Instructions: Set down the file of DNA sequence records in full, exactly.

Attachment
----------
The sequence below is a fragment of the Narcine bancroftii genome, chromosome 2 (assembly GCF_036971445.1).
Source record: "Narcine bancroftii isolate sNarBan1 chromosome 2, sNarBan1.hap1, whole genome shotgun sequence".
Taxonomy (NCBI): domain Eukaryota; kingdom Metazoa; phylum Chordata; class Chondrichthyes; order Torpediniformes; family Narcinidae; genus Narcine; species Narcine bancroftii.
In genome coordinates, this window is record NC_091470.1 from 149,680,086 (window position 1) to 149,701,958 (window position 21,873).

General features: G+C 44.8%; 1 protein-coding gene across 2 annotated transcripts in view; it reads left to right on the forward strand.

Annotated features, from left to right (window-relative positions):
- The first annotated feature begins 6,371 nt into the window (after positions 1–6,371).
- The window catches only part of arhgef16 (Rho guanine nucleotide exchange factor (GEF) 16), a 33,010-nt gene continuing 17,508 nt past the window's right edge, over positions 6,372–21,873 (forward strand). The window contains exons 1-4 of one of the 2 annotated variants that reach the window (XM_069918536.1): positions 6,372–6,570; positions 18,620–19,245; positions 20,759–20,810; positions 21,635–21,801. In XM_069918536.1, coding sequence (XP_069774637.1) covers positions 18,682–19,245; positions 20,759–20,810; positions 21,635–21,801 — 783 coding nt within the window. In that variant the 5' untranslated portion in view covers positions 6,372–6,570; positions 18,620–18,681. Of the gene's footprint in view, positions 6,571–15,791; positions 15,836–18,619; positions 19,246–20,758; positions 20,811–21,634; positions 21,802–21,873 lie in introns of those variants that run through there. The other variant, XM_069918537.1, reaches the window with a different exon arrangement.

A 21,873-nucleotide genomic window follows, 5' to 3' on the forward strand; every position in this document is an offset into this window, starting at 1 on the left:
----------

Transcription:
The sequence below is a fragment of the Narcine bancroftii genome, chromosome 2 (assembly GCF_036971445.1).
Source record: "Narcine bancroftii isolate sNarBan1 chromosome 2, sNarBan1.hap1, whole genome shotgun sequence".
Taxonomy (NCBI): domain Eukaryota; kingdom Metazoa; phylum Chordata; class Chondrichthyes; order Torpediniformes; family Narcinidae; genus Narcine; species Narcine bancroftii.
In genome coordinates, this window is record NC_091470.1 from 149,680,086 (window position 1) to 149,701,958 (window position 21,873).

General features: G+C 44.8%; 1 protein-coding gene across 2 annotated transcripts in view; it reads left to right on the forward strand.

Annotated features, from left to right (window-relative positions):
- The first annotated feature begins 6,371 nt into the window (after positions 1–6,371).
- The window catches only part of arhgef16 (Rho guanine nucleotide exchange factor (GEF) 16), a 33,010-nt gene continuing 17,508 nt past the window's right edge, over positions 6,372–21,873 (forward strand). The window contains exons 1-4 of one of the 2 annotated variants that reach the window (XM_069918536.1): positions 6,372–6,570; positions 18,620–19,245; positions 20,759–20,810; positions 21,635–21,801. In XM_069918536.1, coding sequence (XP_069774637.1) covers positions 18,682–19,245; positions 20,759–20,810; positions 21,635–21,801 — 783 coding nt within the window. In that variant the 5' untranslated portion in view covers positions 6,372–6,570; positions 18,620–18,681. Of the gene's footprint in view, positions 6,571–15,791; positions 15,836–18,619; positions 19,246–20,758; positions 20,811–21,634; positions 21,802–21,873 lie in introns of those variants that run through there. The other variant, XM_069918537.1, reaches the window with a different exon arrangement.

A 21,873-nucleotide genomic window follows, 5' to 3' on the forward strand; every position in this document is an offset into this window, starting at 1 on the left: